Other companies that deliver include Exodus (, which now offers a two-week Journey to the North Pole on the world's largest nuclear-powered icebreaker, equipped with helicopters for aerial sightseeing. The trip costs from £18,400 (Dh103,820) per person excluding flights and involves flying to Helsinki and on to Murmansk, from where the ship departs, stopping at Franz Josef Land before heading to the geographic North Pole. Although there is time off the ship, a lot of time is spent at sea.

Following polar explorers For those who actually want to follow in the footsteps of the great polar explorers, Gane and Marshall's Ski the Last Degree — Journey to the North Pole expedition departs from Spitsbergen, in the Svalbard archipelago, where adventurers will begin an arduous journey across the pack ice to the geographic North Pole. This is a gruelling challenge, requiring participants to haul a sled weighing in excess of 50kg for 10 days in extreme climatic conditions. The trip departs in April 2016 and is led by highly experienced polar explorer Alan Chambers. Prices start from £39,000 (Dh220,000) per person and includes a pre-expedition training weekend in the United Kingdom, return flights from London Heathrow to Spitsbergen, a helicopter flight to ice camp Barneo, ice camping and hotel accommodation for 13 nights, transfers, all meals, specialist equipment and full medical and evacuation insurance. For more information, visit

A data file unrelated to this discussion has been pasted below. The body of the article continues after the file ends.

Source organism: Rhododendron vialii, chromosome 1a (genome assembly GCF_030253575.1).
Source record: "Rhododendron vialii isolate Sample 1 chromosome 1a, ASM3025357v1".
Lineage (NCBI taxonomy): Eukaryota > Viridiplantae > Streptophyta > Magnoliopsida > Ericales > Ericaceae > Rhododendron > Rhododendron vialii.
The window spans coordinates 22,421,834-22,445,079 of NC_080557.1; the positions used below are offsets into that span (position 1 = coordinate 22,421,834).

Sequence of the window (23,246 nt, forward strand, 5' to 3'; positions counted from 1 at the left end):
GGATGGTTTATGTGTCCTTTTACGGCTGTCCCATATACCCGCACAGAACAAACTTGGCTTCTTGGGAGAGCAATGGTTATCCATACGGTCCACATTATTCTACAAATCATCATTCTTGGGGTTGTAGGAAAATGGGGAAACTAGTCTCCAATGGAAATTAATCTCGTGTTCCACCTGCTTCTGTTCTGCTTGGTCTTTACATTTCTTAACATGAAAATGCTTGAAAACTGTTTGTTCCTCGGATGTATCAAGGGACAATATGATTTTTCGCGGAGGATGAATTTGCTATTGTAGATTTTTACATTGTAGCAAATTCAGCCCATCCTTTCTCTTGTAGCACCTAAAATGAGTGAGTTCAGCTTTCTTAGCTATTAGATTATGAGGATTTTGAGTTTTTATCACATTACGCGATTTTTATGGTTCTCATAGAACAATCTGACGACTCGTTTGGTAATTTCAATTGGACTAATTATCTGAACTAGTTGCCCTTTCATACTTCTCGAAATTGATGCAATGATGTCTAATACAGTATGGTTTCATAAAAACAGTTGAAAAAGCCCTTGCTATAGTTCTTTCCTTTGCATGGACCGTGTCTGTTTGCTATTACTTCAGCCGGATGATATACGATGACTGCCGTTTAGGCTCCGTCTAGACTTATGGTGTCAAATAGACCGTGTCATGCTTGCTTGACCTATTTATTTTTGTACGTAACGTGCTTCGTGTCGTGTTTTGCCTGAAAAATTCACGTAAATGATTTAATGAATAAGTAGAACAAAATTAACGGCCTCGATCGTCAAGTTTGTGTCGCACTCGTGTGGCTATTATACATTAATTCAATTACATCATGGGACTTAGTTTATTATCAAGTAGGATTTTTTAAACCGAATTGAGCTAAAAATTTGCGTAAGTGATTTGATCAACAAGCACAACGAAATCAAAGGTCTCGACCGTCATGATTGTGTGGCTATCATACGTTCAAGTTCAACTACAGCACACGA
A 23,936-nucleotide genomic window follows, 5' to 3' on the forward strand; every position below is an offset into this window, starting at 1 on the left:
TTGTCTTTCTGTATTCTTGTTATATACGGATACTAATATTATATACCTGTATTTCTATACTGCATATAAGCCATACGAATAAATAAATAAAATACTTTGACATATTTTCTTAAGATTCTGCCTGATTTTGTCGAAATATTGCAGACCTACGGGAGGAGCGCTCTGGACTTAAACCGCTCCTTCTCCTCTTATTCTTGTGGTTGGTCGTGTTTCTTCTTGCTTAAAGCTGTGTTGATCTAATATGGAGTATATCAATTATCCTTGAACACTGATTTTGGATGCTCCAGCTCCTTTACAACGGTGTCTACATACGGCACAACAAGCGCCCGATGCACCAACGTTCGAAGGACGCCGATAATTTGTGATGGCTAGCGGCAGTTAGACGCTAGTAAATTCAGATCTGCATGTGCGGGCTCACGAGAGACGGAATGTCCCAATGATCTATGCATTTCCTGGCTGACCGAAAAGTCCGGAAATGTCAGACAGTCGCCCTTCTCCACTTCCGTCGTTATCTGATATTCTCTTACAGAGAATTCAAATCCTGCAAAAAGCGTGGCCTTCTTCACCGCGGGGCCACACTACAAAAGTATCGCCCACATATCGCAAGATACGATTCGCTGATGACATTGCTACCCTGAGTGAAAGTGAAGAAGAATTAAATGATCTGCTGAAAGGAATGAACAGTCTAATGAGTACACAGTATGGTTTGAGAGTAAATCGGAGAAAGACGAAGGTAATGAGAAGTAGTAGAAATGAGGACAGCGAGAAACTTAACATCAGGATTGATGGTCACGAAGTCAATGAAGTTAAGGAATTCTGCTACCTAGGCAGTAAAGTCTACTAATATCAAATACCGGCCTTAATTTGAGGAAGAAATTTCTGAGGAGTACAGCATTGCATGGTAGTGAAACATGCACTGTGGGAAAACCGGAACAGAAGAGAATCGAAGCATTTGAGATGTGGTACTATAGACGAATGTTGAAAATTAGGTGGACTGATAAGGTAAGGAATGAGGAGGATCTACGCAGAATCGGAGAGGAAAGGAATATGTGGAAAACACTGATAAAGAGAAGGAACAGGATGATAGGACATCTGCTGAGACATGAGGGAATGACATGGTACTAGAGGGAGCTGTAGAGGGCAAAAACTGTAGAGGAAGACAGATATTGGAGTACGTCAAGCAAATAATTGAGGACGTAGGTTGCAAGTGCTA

Volcanoes, hot springs and geysers For a strenuous trekking programme, World Expeditions ( is offering a 21-day trip to Kamchatka in the far east of Russia — a landscape offering sweeping bays, boiling geysers, bears, snow-capped volcanoes, plus alpine meadows and lowland forests. There are six to eight hours of trekking per day with one rest day in the middle, plus a visit to volcanoes and hot springs at the end. The trip costs from £3,660 (Dh20,650) per person, excluding international flights.

Summit bound Exodus offers 18 "summit holidays", allowing you to scale peaks such as Mont Blanc, the highest peak in western Europe, Mount Toubkal in Morocco, the highest in North Africa, Mount Kilimanjaro, the highest in Africa, and Mount Fuji in Japan. An eight-day trip to the summit of Mount Kenya costs from £999 (Dh5,630) per person, excluding flights. There are five hiking days, each with distances of between 9km and 23km, and the accommodation is "private toilet tents". The trip is graded "challenging/tough".